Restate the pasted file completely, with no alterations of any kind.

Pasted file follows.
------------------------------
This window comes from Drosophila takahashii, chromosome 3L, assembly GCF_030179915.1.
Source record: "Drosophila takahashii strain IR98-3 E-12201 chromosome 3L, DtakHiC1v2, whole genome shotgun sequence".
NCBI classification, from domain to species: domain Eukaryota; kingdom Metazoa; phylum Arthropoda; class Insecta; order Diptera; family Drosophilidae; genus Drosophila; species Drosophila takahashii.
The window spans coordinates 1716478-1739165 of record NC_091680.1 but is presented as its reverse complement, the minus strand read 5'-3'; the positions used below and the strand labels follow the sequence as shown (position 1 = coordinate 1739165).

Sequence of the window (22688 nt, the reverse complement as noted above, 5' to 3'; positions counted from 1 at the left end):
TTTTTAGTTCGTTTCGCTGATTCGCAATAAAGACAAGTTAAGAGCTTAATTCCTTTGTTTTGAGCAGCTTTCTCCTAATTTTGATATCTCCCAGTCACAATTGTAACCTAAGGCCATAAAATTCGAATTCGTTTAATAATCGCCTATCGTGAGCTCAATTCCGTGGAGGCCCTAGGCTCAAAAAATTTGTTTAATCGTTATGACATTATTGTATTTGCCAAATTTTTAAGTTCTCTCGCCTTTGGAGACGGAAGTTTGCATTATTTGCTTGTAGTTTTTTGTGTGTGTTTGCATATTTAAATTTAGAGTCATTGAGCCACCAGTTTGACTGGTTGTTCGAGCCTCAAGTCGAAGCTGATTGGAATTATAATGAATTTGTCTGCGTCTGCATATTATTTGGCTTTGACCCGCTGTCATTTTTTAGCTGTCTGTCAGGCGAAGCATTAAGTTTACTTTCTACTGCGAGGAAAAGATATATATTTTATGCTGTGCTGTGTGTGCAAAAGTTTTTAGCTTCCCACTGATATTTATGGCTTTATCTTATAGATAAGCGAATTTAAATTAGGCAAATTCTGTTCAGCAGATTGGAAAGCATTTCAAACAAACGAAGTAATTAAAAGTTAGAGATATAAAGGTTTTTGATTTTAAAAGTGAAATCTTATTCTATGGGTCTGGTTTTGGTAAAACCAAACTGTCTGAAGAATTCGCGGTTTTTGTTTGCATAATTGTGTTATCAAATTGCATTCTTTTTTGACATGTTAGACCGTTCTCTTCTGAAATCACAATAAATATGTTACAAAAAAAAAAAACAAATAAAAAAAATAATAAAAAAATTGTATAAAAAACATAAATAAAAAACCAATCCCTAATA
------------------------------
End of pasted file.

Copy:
This window comes from Drosophila takahashii, chromosome 3L, assembly GCF_030179915.1.
Source record: "Drosophila takahashii strain IR98-3 E-12201 chromosome 3L, DtakHiC1v2, whole genome shotgun sequence".
NCBI classification, from domain to species: domain Eukaryota; kingdom Metazoa; phylum Arthropoda; class Insecta; order Diptera; family Drosophilidae; genus Drosophila; species Drosophila takahashii.
The window spans coordinates 1716478-1739165 of record NC_091680.1 but is presented as its reverse complement, the minus strand read 5'-3'; the positions used below and the strand labels follow the sequence as shown (position 1 = coordinate 1739165).

Sequence of the window (22688 nt, the reverse complement as noted above, 5' to 3'; positions counted from 1 at the left end):
TTTTTAGTTCGTTTCGCTGATTCGCAATAAAGACAAGTTAAGAGCTTAATTCCTTTGTTTTGAGCAGCTTTCTCCTAATTTTGATATCTCCCAGTCACAATTGTAACCTAAGGCCATAAAATTCGAATTCGTTTAATAATCGCCTATCGTGAGCTCAATTCCGTGGAGGCCCTAGGCTCAAAAAATTTGTTTAATCGTTATGACATTATTGTATTTGCCAAATTTTTAAGTTCTCTCGCCTTTGGAGACGGAAGTTTGCATTATTTGCTTGTAGTTTTTTGTGTGTGTTTGCATATTTAAATTTAGAGTCATTGAGCCACCAGTTTGACTGGTTGTTCGAGCCTCAAGTCGAAGCTGATTGGAATTATAATGAATTTGTCTGCGTCTGCATATTATTTGGCTTTGACCCGCTGTCATTTTTTAGCTGTCTGTCAGGCGAAGCATTAAGTTTACTTTCTACTGCGAGGAAAAGATATATATTTTATGCTGTGCTGTGTGTGCAAAAGTTTTTAGCTTCCCACTGATATTTATGGCTTTATCTTATAGATAAGCGAATTTAAATTAGGCAAATTCTGTTCAGCAGATTGGAAAGCATTTCAAACAAACGAAGTAATTAAAAGTTAGAGATATAAAGGTTTTTGATTTTAAAAGTGAAATCTTATTCTATGGGTCTGGTTTTGGTAAAACCAAACTGTCTGAAGAATTCGCGGTTTTTGTTTGCATAATTGTGTTATCAAATTGCATTCTTTTTTGACATGTTAGACCGTTCTCTTCTGAAATCACAATAAATATGTTACAAAAAAAAAAAACAAATAAAAAAAATAATAAAAAAATTGTATAAAAAACATAAATAAAAAACCAATCCCTAATA